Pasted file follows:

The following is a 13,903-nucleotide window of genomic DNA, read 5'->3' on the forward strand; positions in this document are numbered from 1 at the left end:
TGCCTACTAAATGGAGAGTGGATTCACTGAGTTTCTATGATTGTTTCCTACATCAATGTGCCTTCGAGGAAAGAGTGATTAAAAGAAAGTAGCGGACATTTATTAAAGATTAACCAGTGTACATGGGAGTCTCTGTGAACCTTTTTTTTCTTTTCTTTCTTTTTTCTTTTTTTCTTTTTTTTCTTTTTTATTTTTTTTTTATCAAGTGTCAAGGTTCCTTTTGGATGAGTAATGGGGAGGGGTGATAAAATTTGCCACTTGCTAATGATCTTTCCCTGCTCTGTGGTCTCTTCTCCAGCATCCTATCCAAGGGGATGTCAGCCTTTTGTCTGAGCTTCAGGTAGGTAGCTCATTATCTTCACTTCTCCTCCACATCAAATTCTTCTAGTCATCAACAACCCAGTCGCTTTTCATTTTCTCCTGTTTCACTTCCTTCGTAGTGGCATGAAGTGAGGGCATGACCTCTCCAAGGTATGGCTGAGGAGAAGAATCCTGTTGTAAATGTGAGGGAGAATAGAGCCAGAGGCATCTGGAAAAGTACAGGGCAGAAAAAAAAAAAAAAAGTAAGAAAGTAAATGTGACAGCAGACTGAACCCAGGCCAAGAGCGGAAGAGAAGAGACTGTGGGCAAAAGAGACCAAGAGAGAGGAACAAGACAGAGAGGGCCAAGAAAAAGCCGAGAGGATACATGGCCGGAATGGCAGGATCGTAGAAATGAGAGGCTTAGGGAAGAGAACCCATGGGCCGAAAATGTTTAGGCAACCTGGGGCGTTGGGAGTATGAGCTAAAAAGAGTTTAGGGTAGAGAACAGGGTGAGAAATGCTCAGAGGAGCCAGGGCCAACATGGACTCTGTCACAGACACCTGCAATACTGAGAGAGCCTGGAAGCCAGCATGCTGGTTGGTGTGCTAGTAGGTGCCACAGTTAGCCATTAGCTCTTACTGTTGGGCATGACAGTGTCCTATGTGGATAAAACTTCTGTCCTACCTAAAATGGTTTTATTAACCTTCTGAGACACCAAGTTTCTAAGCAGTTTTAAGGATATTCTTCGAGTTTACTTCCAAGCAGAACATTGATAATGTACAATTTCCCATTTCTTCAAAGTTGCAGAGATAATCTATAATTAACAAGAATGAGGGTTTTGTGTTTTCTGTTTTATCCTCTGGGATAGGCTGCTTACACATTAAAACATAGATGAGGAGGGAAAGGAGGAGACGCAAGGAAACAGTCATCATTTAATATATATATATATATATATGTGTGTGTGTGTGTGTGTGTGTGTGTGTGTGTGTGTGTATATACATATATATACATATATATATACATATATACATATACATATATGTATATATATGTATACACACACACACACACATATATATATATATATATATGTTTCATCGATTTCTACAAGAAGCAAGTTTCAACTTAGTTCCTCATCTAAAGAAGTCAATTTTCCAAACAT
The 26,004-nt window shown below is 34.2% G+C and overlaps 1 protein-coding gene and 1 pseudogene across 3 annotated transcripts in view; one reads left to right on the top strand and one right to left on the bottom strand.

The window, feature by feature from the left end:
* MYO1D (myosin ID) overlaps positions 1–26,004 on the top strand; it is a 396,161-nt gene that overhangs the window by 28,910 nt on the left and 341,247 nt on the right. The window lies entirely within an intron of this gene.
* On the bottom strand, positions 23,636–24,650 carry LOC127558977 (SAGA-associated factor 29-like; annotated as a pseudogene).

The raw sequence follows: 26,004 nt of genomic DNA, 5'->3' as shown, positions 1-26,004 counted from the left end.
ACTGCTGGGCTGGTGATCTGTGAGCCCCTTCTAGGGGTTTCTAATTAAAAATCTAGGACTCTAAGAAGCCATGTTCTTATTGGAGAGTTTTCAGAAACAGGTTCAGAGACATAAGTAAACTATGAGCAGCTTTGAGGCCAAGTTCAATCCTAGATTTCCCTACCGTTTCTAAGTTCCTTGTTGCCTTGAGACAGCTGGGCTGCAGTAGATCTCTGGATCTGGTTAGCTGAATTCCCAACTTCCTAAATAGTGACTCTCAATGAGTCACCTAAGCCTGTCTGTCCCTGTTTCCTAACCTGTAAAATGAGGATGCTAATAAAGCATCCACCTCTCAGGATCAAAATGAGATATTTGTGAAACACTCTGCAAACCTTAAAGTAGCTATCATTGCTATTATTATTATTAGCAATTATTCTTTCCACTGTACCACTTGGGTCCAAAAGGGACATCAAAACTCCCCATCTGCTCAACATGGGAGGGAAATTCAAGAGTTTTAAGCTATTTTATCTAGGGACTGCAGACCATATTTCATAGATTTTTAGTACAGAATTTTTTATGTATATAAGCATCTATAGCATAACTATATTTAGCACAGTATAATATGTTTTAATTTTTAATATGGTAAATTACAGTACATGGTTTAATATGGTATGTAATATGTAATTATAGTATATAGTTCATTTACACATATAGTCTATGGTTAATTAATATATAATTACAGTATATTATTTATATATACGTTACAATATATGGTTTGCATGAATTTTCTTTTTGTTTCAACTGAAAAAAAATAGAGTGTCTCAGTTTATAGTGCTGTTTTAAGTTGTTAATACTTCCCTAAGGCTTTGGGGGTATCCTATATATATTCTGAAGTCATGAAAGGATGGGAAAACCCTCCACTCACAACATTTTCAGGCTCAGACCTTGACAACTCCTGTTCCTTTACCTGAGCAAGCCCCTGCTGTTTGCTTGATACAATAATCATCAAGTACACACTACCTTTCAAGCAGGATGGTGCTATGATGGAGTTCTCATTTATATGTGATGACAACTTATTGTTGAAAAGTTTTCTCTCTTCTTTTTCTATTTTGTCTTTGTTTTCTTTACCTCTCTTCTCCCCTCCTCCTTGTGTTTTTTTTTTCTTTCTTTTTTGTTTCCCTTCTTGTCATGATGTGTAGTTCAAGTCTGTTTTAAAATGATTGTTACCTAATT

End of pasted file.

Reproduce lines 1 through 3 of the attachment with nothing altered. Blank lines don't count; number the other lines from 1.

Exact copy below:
The following is a 13,903-nucleotide window of genomic DNA, read 5'->3' on the forward strand; positions in this document are numbered from 1 at the left end:
TGCCTACTAAATGGAGAGTGGATTCACTGAGTTTCTATGATTGTTTCCTACATCAATGTGCCTTCGAGGAAAGAGTGATTAAAAGAAAGTAGCGGACATTTATTAAAGATTAACCAGTGTACATGGGAGTCTCTGTGAACCTTTTTTTTCTTTTCTTTCTTTTTTCTTTTTTTCTTTTTTTTCTTTTTTATTTTTTTTTTATCAAGTGTCAAGGTTCCTTTTGGATGAGTAATGGGGAGGGGTGATAAAATTTGCCACTTGCTAATGATCTTTCCCTGCTCTGTGGTCTCTTCTCCAGCATCCTATCCAAGGGGATGTCAGCCTTTTGTCTGAGCTTCAGGTAGGTAGCTCATTATCTTCACTTCTCCTCCACATCAAATTCTTCTAGTCATCAACAACCCAGTCGCTTTTCATTTTCTCCTGTTTCACTTCCTTCGTAGTGGCATGAAGTGAGGGCATGACCTCTCCAAGGTATGGCTGAGGAGAAGAATCCTGTTGTAAATGTGAGGGAGAATAGAGCCAGAGGCATCTGGAAAAGTACAGGGCAGAAAAAAAAAAAAAAAGTAAGAAAGTAAATGTGACAGCAGACTGAACCCAGGCCAAGAGCGGAAGAGAAGAGACTGTGGGCAAAAGAGACCAAGAGAGAGGAACAAGACAGAGAGGGCCAAGAAAAAGCCGAGAGGATACATGGCCGGAATGGCAGGATCGTAGAAATGAGAGGCTTAGGGAAGAGAACCCATGGGCCGAAAATGTTTAGGCAACCTGGGGCGTTGGGAGTATGAGCTAAAAAGAGTTTAGGGTAGAGAACAGGGTGAGAAATGCTCAGAGGAGCCAGGGCCAACATGGACTCTGTCACAGACACCTGCAATACTGAGAGAGCCTGGAAGCCAGCATGCTGGTTGGTGTGCTAGTAGGTGCCACAGTTAGCCATTAGCTCTTACTGTTGGGCATGACAGTGTCCTATGTGGATAAAACTTCTGTCCTACCTAAAATGGTTTTATTAACCTTCTGAGACACCAAGTTTCTAAGCAGTTTTAAGGATATTCTTCGAGTTTACTTCCAAGCAGAACATTGATAATGTACAATTTCCCATTTCTTCAAAGTTGCAGAGATAATCTATAATTAACAAGAATGAGGGTTTTGTGTTTTCTGTTTTATCCTCTGGGATAGGCTGCTTACACATTAAAACATAGATGAGGAGGGAAAGGAGGAGACGCAAGGAAACAGTCATCATTTAATATATATATATATATATATGTGTGTGTGTGTGTGTGTGTGTGTGTGTGTGTGTGTGTATATACATATATATACATATATATATACATATATACATATACATATATGTATATATATGTATACACACACACACACACATATATATATATATATATATGTTTCATCGATTTCTACAAGAAGCAAGTTTCAACTTAGTTCCTCATCTAAAGAAGTCAATTTTCCAAACAT
The 26,004-nt window shown below is 34.2% G+C and overlaps 1 protein-coding gene and 1 pseudogene across 3 annotated transcripts in view; one reads left to right on the top strand and one right to left on the bottom strand.